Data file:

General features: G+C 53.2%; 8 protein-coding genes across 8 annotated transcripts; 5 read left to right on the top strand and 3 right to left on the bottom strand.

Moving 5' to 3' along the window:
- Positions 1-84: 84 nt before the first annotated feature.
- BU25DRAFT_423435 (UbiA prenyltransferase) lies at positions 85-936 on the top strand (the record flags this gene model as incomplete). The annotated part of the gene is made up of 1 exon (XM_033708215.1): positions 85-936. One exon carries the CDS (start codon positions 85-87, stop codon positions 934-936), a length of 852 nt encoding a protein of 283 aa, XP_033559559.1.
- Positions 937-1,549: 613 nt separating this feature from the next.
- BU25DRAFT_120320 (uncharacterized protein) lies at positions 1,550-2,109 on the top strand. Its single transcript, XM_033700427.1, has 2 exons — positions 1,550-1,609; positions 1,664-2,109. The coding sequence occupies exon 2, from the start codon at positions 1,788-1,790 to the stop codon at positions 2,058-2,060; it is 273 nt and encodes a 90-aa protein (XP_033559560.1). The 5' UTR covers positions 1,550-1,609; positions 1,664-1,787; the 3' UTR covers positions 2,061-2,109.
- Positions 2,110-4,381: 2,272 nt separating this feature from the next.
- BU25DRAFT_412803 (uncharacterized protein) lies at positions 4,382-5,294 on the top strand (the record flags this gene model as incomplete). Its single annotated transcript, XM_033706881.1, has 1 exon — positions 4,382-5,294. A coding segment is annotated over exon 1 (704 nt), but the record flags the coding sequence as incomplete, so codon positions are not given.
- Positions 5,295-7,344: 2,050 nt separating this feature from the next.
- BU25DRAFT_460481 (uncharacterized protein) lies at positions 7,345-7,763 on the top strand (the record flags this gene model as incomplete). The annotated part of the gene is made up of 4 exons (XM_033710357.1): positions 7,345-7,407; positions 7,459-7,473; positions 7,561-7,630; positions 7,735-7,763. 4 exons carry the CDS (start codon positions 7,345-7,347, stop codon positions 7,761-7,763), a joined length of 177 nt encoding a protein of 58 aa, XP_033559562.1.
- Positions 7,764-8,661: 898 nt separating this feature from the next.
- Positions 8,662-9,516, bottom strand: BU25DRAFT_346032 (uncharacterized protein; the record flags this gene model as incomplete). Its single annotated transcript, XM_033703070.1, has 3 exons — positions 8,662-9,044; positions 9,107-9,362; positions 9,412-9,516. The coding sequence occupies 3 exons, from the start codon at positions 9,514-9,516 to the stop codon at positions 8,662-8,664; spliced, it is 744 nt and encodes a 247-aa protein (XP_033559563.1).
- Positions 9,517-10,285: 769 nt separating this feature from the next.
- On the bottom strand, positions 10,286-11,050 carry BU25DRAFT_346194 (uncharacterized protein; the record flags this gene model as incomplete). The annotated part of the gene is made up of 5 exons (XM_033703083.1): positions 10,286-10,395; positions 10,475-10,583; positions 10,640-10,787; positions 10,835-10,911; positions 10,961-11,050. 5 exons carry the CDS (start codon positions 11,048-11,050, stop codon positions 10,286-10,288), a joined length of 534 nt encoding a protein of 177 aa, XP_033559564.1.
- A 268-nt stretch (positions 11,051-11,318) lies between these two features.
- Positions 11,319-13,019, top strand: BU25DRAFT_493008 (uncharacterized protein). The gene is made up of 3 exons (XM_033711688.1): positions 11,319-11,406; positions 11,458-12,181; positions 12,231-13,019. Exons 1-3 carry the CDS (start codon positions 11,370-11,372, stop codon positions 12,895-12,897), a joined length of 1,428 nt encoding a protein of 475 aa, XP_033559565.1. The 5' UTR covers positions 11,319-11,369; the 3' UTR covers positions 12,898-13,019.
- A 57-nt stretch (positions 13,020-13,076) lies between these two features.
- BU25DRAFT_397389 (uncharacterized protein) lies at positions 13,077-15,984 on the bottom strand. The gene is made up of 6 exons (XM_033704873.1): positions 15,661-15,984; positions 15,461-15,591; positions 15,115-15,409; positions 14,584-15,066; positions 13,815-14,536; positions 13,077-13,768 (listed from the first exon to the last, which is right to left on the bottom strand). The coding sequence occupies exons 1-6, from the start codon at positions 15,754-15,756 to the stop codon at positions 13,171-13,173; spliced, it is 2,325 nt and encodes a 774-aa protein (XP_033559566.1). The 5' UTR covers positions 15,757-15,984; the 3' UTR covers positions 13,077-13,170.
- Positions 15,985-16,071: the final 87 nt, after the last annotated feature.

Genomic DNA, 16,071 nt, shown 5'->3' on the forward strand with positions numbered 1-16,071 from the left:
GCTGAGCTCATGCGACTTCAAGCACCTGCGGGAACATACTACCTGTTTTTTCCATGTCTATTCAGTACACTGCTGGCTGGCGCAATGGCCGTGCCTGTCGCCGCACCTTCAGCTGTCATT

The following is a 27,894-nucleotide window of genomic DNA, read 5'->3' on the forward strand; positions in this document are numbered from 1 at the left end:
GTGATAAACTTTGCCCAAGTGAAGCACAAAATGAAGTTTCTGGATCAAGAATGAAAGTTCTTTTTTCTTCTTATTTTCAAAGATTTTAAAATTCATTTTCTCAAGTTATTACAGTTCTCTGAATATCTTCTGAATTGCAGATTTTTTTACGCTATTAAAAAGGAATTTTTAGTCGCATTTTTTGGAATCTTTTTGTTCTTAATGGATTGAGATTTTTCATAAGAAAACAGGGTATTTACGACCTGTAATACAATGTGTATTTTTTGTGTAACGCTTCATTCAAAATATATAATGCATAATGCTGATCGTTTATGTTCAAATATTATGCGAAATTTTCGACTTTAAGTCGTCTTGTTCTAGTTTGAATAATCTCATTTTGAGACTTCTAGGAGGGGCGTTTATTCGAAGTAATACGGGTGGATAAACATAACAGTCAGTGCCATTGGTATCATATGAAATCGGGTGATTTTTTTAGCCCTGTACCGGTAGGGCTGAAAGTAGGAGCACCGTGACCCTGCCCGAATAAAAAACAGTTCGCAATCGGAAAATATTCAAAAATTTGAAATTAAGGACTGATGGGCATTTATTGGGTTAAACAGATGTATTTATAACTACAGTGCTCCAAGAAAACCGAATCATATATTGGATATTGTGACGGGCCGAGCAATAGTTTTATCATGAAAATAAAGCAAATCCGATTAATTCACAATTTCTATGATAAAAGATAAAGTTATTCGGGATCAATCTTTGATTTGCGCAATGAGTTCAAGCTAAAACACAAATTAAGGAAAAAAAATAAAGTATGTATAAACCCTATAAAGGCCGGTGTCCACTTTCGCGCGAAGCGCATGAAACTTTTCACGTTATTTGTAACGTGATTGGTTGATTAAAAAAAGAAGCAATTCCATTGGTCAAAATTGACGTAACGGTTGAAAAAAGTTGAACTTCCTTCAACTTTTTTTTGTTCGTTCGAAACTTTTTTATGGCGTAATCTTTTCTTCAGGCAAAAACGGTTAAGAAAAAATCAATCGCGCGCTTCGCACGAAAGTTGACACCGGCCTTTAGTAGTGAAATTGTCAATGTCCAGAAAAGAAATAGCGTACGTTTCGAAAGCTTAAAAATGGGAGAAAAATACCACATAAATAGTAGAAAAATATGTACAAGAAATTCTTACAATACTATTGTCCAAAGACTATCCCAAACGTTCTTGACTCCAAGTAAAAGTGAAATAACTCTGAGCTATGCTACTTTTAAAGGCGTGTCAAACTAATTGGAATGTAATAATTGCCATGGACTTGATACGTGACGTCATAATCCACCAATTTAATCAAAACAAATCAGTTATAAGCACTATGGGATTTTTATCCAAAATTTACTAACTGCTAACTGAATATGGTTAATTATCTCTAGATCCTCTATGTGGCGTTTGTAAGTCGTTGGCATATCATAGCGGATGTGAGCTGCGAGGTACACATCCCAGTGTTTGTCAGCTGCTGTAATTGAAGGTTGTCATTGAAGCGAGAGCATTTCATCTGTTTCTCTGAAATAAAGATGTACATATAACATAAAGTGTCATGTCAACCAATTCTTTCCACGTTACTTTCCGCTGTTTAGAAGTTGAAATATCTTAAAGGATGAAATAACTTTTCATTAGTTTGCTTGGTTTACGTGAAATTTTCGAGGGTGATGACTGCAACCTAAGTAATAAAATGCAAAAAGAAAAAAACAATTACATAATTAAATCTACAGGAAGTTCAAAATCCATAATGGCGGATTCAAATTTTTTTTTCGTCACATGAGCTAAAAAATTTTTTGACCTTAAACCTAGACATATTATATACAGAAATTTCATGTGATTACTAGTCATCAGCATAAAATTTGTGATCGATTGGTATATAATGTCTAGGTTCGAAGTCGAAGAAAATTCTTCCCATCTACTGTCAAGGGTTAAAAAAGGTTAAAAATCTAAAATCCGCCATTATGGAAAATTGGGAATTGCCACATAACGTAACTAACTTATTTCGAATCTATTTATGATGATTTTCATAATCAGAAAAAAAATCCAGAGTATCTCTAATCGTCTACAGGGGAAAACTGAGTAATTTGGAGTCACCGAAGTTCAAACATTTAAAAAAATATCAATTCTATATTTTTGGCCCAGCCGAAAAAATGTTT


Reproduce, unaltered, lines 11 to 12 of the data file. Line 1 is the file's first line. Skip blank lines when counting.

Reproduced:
- Positions 7,764-8,661: 898 nt separating this feature from the next.
- Positions 8,662-9,516, bottom strand: BU25DRAFT_346032 (uncharacterized protein; the record flags this gene model as incomplete). Its single annotated transcript, XM_033703070.1, has 3 exons — positions 8,662-9,044; positions 9,107-9,362; positions 9,412-9,516. The coding sequence occupies 3 exons, from the start codon at positions 9,514-9,516 to the stop codon at positions 8,662-8,664; spliced, it is 744 nt and encodes a 247-aa protein (XP_033559563.1).